Essay Preview: Liquidity
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In accounting, liquidity (or accounting liquidity) is the ability measure of a debtor to re-pay his debts. Liquidity ratios helps decision makers in measuring the short-term creditors / suppliers and bankers of the company and also provide valuable and reliable information for financial managers who must meet obligations to suppliers of credit because a complete liquidity ratio analysis can help uncover weaknesses in the financial position of the business. Liquidity can be measured through several ratios.
The most basic liquidity test that shows the ability of a company to meet its short-term liabilities with its short-term assets. Any current ratio that is greater than or equal to one indicates that current assets should be able to satisfy near-term obligations. A current ratio of less than one may mean the firm has liquidity issues. Formula for Current Ratio is Current Assets / Current Liabilities.Current assets refers to net of contingent liabilities on notes receivable while current liabilities refers to all debt that is due within one year.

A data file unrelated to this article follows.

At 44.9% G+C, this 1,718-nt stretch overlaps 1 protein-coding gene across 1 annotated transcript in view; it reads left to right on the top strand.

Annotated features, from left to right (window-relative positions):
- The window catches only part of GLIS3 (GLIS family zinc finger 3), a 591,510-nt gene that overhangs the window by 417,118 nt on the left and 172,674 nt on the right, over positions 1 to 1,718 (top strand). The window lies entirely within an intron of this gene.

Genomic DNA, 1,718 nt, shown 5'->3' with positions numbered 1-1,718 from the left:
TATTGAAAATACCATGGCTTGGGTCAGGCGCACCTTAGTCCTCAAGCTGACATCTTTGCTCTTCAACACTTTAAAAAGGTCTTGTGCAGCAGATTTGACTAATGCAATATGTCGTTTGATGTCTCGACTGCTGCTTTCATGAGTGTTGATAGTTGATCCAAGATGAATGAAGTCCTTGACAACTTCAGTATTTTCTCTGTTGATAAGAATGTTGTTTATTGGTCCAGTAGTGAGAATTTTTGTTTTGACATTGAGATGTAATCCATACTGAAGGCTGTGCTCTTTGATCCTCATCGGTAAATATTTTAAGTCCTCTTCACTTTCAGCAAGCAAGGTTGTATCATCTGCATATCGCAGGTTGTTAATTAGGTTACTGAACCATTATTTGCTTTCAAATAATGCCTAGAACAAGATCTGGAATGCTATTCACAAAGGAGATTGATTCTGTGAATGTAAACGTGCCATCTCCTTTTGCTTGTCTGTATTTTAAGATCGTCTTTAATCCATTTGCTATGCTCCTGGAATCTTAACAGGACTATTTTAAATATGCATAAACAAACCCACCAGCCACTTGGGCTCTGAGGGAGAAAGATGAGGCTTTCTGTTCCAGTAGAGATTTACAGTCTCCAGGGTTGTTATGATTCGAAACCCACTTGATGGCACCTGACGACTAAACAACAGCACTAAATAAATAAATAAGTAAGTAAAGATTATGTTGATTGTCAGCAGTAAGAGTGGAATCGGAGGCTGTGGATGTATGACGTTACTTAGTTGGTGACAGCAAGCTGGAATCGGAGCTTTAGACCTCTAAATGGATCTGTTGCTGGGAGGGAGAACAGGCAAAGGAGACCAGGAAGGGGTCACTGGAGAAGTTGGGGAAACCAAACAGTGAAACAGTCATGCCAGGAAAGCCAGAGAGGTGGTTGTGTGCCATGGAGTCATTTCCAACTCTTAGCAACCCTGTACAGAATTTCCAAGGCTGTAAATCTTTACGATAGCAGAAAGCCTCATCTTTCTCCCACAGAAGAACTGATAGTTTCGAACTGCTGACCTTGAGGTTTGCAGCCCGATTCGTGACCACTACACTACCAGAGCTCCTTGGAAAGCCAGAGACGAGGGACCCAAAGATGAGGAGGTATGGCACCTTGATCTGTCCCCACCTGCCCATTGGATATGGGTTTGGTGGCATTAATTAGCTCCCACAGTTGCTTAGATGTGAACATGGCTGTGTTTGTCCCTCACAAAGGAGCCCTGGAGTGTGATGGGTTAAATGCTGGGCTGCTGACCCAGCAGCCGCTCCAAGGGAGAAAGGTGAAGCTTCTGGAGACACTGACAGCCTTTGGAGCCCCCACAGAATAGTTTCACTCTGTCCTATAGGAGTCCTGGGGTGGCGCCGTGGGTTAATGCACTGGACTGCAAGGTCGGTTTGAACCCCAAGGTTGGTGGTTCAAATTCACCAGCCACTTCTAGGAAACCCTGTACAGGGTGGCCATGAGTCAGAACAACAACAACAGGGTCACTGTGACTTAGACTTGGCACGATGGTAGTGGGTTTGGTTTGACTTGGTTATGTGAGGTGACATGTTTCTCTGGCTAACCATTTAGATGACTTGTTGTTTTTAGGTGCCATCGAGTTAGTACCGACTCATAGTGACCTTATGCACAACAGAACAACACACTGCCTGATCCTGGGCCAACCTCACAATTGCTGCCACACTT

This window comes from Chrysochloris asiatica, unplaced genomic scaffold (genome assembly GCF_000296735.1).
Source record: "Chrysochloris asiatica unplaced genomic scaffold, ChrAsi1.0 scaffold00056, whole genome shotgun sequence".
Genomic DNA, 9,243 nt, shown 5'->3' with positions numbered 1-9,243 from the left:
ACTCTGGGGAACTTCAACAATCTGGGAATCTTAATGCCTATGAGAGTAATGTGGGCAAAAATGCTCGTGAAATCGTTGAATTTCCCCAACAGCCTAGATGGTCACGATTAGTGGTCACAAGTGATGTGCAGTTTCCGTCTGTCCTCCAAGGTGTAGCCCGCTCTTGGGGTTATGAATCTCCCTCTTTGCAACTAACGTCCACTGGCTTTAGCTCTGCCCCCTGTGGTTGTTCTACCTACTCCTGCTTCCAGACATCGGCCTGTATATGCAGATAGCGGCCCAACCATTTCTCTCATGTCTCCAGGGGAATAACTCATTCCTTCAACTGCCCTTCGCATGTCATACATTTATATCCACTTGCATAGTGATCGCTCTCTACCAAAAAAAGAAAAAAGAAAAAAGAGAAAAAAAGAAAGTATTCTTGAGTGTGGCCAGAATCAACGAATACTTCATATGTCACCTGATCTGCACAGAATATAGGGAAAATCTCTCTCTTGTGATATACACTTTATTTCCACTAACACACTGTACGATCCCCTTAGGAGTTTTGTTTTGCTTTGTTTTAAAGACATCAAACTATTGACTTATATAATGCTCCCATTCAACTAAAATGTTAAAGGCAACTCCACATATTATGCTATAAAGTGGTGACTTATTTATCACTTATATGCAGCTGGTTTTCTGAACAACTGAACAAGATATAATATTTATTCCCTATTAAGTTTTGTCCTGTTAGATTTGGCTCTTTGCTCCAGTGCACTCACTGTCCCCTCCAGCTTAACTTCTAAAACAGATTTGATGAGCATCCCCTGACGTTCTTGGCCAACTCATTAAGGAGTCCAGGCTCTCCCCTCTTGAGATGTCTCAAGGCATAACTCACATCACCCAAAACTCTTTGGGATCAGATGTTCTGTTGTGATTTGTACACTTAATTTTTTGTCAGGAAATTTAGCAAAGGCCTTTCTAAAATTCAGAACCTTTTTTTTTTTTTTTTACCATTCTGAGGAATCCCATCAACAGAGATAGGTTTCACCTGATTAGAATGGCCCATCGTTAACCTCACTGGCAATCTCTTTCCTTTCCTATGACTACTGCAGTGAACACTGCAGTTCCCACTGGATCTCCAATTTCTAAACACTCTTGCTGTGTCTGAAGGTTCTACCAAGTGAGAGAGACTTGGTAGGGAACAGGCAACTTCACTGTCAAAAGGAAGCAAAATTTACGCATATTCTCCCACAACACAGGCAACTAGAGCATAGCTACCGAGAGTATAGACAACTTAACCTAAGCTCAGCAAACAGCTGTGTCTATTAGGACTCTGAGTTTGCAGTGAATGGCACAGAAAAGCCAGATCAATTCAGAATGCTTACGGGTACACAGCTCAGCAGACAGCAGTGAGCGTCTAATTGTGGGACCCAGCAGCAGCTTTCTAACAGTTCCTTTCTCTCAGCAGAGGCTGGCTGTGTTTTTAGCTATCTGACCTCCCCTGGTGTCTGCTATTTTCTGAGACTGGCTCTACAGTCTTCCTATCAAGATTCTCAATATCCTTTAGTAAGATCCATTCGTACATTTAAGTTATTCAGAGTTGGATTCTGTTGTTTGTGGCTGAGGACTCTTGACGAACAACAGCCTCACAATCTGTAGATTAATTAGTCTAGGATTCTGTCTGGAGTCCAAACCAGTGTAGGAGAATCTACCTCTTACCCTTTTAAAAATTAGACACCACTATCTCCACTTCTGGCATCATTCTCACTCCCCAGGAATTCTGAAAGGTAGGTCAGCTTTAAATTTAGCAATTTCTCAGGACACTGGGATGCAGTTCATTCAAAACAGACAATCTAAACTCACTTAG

Current ratio is the generally accepted liquidity ratio where the more liquid the current assets, the smaller the current ratio can be without cause for concern. As the number approaches or falls below 1, you will need to take a close look at the business and make sure there are no liquidity issues. Companies that have ratios around or below 1 should only be those which have inventories that can immediately be converted into cash. If this is not the case and a companys number is low, you should be seriously concerned.
Even if the current ratio is maintained at a ratio of more than 1, you only need not worry on liquidity, there might be a different issues to tackle with. As example, if a company has a current ratio of 3 or 4, you may still want to be concerned because that means the management has so much cash on hand, they may be doing a poor job of investing it or they might have other plan in the near future. Microsoft for example, has a current ratio in excess of 4 which is more that what the company requires for its daily operations and the company has no long term debt on its balance sheet. It turns out they were about to pay its first dividend in history and bought back billions of dollars worth of shares, and made strategic acquisitions.
The Quick Test Ratio (also called the Acid Test or Liquidity Ratio) is the most excessive and difficult test of a companys financial strength and liquidity. Quick Ratio Formula is current assets minus inventory and divide by current liabilities. The quick ratio is a tougher test of liquidity than the current ratio. It eliminates certain current assets such as inventory and advance expenses that may be more difficult to convert to cash. Like the current ratio, the higher the ratio,